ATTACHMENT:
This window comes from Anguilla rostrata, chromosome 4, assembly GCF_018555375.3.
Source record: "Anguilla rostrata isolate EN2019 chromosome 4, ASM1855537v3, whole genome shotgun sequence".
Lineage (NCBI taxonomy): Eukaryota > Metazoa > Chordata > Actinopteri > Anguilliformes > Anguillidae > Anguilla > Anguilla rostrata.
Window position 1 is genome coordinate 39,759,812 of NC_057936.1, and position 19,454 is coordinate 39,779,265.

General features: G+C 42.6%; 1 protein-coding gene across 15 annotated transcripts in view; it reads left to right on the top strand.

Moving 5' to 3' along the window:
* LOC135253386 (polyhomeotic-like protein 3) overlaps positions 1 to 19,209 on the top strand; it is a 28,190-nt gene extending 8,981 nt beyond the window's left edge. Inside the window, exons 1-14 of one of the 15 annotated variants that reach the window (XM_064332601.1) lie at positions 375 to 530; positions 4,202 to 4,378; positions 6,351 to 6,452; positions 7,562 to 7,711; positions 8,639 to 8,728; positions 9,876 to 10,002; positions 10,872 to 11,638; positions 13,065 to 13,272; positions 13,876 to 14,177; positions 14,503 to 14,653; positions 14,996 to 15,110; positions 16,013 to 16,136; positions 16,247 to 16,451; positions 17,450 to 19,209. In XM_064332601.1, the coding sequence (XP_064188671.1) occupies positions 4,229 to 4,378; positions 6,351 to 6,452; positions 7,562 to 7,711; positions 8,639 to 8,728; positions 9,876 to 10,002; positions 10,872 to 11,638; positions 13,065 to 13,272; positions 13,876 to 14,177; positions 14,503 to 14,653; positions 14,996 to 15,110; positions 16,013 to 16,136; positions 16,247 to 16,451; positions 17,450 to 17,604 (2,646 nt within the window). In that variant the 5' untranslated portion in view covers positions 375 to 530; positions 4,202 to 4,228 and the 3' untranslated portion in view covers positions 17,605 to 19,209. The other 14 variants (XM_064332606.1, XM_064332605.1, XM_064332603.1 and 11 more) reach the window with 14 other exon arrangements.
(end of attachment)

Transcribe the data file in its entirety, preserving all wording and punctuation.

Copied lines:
This window comes from Anguilla rostrata, chromosome 4, assembly GCF_018555375.3.
Source record: "Anguilla rostrata isolate EN2019 chromosome 4, ASM1855537v3, whole genome shotgun sequence".
Lineage (NCBI taxonomy): Eukaryota > Metazoa > Chordata > Actinopteri > Anguilliformes > Anguillidae > Anguilla > Anguilla rostrata.
Window position 1 is genome coordinate 39,759,812 of NC_057936.1, and position 19,454 is coordinate 39,779,265.

General features: G+C 42.6%; 1 protein-coding gene across 15 annotated transcripts in view; it reads left to right on the top strand.

Moving 5' to 3' along the window:
* LOC135253386 (polyhomeotic-like protein 3) overlaps positions 1 to 19,209 on the top strand; it is a 28,190-nt gene extending 8,981 nt beyond the window's left edge. Inside the window, exons 1-14 of one of the 15 annotated variants that reach the window (XM_064332601.1) lie at positions 375 to 530; positions 4,202 to 4,378; positions 6,351 to 6,452; positions 7,562 to 7,711; positions 8,639 to 8,728; positions 9,876 to 10,002; positions 10,872 to 11,638; positions 13,065 to 13,272; positions 13,876 to 14,177; positions 14,503 to 14,653; positions 14,996 to 15,110; positions 16,013 to 16,136; positions 16,247 to 16,451; positions 17,450 to 19,209. In XM_064332601.1, the coding sequence (XP_064188671.1) occupies positions 4,229 to 4,378; positions 6,351 to 6,452; positions 7,562 to 7,711; positions 8,639 to 8,728; positions 9,876 to 10,002; positions 10,872 to 11,638; positions 13,065 to 13,272; positions 13,876 to 14,177; positions 14,503 to 14,653; positions 14,996 to 15,110; positions 16,013 to 16,136; positions 16,247 to 16,451; positions 17,450 to 17,604 (2,646 nt within the window). In that variant the 5' untranslated portion in view covers positions 375 to 530; positions 4,202 to 4,228 and the 3' untranslated portion in view covers positions 17,605 to 19,209. The other 14 variants (XM_064332606.1, XM_064332605.1, XM_064332603.1 and 11 more) reach the window with 14 other exon arrangements.